According to Pew Internet of the Pew Research Center, “60% of American adults use either social networking sites like Facebook or Twitter” for civic engagement and politics, which should come as no surprise to anyone that frequents the two sites during the four recent debates by the candidates. Social media and politics have become so intertwined that it would be highly improbable for there to be a day that politics are not discussed on Facebook or Twitter; the two sites have become key components to the presidential campaigns but are also vital for some as a source of news. The constant flow and sharing of information on social networking sites has also fired up some individuals to the point that they have lost friends and family members. Some could also be fired from their jobs because of how they express their political views.
Almost anyone with an account on Facebook, Twitter, or other social networking site, has been involved in “liking,” retweeting, or sharing a political story to express their views on an issue. This has become even more common since the 2008 presidential election, which, according to Businessweek, people no longer viewed voting as a private activity since they “…enthusiastically parted the voting booth curtain to share their experiences on the Internet. Some wanted to advertise their support of a particular candidate or ballot measure.”
The mixing of social media and politics has caused some people that are extremely vocal about their politics on social media sites to lose some of their friends. This phenomenon is not new, and has been acknowledged by many people since the onslaught of people getting involved with social media and politics.
CNN’s Chelsea Carter writes, “It’s a story that’s been playing out on Facebook and Twitter with growing frequency among friends, family members, colleagues and acquaintances as an already contentious presidential campaign between Romney and President Barack Obama enters its final, frenzied weeks. Your close friends may share your political views, but that eccentric uncle, former co-worker or high school classmate may not,” and it is true. It is also one of the easiest ways to alienate those closest to you that one day may be needed for something important, such as networking — one of the main purposes social networking sites should be utilized for — or even a promotion at work.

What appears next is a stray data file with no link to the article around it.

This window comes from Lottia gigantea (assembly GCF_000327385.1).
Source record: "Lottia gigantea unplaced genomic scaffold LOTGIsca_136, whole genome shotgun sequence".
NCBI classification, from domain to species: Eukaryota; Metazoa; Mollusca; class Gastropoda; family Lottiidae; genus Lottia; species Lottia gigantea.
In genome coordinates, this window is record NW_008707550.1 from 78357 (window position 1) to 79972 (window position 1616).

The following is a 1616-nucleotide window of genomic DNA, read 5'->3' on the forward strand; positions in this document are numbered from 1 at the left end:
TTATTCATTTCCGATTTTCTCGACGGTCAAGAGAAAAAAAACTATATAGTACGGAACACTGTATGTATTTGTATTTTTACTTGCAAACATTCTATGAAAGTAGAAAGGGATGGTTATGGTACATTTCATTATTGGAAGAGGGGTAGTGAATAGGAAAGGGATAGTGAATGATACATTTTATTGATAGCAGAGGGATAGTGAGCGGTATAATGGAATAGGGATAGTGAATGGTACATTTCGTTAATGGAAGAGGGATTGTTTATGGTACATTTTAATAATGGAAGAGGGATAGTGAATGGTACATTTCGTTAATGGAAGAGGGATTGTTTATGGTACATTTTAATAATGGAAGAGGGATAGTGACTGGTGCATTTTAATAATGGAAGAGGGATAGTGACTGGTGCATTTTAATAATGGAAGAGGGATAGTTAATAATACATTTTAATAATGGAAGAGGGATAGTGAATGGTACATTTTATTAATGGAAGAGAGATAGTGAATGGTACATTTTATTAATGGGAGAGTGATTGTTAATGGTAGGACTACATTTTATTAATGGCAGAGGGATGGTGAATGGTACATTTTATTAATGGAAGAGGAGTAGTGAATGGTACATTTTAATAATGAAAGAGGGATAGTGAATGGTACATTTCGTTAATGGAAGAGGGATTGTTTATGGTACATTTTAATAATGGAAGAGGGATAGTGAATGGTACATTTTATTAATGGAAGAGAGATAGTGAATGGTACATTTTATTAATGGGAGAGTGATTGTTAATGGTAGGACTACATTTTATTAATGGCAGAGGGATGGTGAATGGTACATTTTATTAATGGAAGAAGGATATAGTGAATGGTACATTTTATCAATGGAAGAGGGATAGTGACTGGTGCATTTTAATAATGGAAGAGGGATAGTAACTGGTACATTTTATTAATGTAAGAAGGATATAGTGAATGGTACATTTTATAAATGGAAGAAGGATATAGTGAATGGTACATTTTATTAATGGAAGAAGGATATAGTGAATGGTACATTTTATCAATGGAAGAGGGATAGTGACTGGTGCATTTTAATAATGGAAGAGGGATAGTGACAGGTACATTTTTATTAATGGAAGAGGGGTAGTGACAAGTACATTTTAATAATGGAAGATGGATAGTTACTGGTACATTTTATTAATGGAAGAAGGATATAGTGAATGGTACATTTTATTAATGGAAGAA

According to Pew Internet over 50% of people that identify as very conservative, liberal, or very liberal, have learned that some of their friends and family have different political views than they originally thought from social networking sites.
From the newly found information, 10% of these users reportedly blocked, unfriended, or hidden someone on the respective social networking site for their frequest posts on political subjects. 5% of social networking site users blocked, unfriended, or hidden someone on the respective site simply because they thought that person’s views would offend other friends. Only 4% of users have blocked, unfriended, or hidden someone on a social networking site for posting something a user disagreed with.
If an individual is willing to block, unfriend, or hide another user that he or she is close with because of the political views expressed, it should come as no surprise when the action is returned by another user. Social networking sites are an easy way to express views and share information, but they are also an easy way to reveal what used to be considered private information. Views expressed on social networking sites could cost someone their friends, familial relations, or even a future job as some employers now search applicants on the web; social networking sites are more likely to appear on the top of a search.